BBC Independence; a contradiction in terms?

The much anticipated BBC White Paper, published this month, heralds fundamental changes. On the basis that almost £5 billion of our annual revenue (including £3.7 billion from the licence fee) goes into funding the BBC’s activities, transparency over its decision-making is clearly vital. On the other hand, over-interference may damage the BBC’s commercial competitiveness and […]

Reform of law surrounding Wills: from the Victorian-Era to the Digital-Era?

It is estimated that approximately 40% of people over 18 die without making a Will. To try and address this alarming statistic the Law Commission has this month launched a consultation proposing an overhaul of the current law on Wills. Key provisions governing the validity of a Will can still be found in the Wills Act 1837. […]

The sole director-shareholder dilemma: Kings Court Trust Limited and others v Lancashire Cleaning Services Limited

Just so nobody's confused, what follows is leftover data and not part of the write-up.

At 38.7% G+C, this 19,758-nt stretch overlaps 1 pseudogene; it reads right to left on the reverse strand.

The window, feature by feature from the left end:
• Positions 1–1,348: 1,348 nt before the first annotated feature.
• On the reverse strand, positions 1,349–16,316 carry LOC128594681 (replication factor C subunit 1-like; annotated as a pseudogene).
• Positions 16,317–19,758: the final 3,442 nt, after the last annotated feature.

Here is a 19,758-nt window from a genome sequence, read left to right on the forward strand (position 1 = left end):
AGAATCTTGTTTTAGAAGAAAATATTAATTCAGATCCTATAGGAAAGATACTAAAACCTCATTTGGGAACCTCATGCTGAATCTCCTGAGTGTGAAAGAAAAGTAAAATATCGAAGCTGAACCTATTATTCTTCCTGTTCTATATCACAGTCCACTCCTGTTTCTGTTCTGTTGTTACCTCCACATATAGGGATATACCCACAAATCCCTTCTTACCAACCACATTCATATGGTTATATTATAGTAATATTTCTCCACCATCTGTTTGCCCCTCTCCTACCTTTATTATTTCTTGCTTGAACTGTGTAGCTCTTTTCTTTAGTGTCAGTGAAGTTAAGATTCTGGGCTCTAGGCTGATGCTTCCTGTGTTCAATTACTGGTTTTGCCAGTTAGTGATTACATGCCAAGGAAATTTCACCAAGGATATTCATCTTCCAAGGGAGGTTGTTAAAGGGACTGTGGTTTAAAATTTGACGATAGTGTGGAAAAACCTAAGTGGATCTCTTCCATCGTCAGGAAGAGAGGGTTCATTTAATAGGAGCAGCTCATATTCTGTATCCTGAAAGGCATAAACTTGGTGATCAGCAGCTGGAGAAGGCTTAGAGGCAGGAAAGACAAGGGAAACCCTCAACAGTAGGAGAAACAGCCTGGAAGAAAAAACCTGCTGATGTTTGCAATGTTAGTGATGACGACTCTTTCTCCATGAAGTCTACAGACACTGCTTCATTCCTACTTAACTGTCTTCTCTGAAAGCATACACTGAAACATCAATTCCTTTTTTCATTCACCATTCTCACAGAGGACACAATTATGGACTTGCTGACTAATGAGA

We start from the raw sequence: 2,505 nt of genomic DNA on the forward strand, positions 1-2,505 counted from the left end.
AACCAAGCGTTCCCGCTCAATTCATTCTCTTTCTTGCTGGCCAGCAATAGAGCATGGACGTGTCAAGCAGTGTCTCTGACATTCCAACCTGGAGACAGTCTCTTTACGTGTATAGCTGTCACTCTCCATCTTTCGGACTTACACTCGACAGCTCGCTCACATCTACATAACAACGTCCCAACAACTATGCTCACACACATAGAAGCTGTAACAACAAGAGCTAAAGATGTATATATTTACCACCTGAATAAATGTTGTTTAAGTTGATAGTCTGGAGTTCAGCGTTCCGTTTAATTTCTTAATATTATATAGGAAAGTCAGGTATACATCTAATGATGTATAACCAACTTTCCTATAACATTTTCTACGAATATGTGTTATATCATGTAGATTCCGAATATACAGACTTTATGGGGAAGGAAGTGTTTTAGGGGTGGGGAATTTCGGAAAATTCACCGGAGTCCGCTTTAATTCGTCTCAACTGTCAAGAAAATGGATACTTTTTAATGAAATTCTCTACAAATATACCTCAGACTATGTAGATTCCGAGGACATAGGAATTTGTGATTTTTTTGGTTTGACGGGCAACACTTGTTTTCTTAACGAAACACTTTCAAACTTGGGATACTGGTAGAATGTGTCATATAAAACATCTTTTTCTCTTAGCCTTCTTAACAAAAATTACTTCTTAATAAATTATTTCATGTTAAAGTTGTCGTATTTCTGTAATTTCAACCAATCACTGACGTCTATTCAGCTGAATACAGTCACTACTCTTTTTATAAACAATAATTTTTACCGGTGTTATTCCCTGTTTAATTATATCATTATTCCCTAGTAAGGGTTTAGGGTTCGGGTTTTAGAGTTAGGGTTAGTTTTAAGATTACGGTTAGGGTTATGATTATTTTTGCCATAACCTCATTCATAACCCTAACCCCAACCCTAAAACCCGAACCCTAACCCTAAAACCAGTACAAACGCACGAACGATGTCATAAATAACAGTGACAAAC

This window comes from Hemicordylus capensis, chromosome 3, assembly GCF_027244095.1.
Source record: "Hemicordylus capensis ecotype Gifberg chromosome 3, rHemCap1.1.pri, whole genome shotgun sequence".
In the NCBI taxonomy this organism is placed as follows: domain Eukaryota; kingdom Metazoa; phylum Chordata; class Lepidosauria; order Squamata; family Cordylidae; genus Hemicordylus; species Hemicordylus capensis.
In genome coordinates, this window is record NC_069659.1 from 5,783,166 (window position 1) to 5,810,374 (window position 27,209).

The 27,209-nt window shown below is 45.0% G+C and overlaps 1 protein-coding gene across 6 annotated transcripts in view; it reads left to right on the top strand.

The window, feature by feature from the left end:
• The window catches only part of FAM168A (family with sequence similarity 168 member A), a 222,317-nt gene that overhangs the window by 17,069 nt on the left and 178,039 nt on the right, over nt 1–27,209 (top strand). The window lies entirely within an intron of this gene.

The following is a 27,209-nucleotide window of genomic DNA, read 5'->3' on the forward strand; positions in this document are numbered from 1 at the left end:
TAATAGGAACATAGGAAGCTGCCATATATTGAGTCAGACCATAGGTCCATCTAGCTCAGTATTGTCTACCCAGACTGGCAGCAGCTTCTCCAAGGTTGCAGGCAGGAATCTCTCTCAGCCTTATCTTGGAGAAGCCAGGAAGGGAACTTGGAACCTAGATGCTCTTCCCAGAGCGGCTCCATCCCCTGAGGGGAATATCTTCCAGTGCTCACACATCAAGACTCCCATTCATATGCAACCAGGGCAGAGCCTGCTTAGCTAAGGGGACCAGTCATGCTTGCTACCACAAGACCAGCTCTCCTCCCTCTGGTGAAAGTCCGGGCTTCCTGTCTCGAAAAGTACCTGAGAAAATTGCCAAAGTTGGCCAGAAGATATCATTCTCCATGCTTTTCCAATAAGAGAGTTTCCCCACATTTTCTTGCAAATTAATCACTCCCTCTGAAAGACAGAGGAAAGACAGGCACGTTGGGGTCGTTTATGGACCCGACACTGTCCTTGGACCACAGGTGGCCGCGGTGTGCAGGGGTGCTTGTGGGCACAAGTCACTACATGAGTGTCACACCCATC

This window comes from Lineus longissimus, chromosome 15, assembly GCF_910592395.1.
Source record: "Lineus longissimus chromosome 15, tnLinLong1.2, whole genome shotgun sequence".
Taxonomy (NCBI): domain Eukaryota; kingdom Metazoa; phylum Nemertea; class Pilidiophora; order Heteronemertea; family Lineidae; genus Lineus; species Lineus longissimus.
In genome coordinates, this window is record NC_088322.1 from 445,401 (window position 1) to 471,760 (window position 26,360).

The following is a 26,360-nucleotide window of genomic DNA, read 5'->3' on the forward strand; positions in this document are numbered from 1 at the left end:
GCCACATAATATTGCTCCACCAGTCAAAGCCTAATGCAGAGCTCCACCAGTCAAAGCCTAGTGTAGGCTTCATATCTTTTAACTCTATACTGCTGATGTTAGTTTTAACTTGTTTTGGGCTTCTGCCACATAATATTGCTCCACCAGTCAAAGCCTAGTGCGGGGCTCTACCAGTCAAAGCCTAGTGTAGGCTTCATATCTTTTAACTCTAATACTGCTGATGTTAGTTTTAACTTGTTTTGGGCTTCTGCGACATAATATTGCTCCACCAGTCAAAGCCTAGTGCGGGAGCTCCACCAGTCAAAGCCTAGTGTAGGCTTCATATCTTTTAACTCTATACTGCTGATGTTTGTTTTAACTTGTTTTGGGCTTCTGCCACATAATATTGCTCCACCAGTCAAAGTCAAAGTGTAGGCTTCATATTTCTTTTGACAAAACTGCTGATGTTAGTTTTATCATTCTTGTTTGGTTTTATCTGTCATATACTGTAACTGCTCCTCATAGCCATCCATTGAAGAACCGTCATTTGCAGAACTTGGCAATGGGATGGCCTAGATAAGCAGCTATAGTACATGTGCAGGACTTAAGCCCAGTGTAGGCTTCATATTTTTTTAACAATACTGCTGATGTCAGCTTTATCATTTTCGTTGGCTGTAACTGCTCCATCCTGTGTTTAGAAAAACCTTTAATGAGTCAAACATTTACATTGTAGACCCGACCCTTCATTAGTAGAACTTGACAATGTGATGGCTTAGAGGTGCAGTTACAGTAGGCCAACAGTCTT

Mr Pilling was the sole director and sole shareholder of a cleaning company, Lancashire Cleaning Services Limited (the “Company”). Sadly, Mr Pilling died suddenly on 28th February 2017. Following his death, the Company endeavoured to continue trading. Before his death, Mr Pilling had prepared a Will appointing executors to administer his estate. However, regrettably, the […]

The General Election 2017: private client measures on hold

Following Prime Minister Theresa May’s announcement that there would be a snap general election, the government withdrew a substantial number of provisions from the Finance Bill 2017, which received Royal Assent on 27 April 2017. The Finance Bill needed to be enacted before Parliament was dissolved so that the government continued to have authority to […]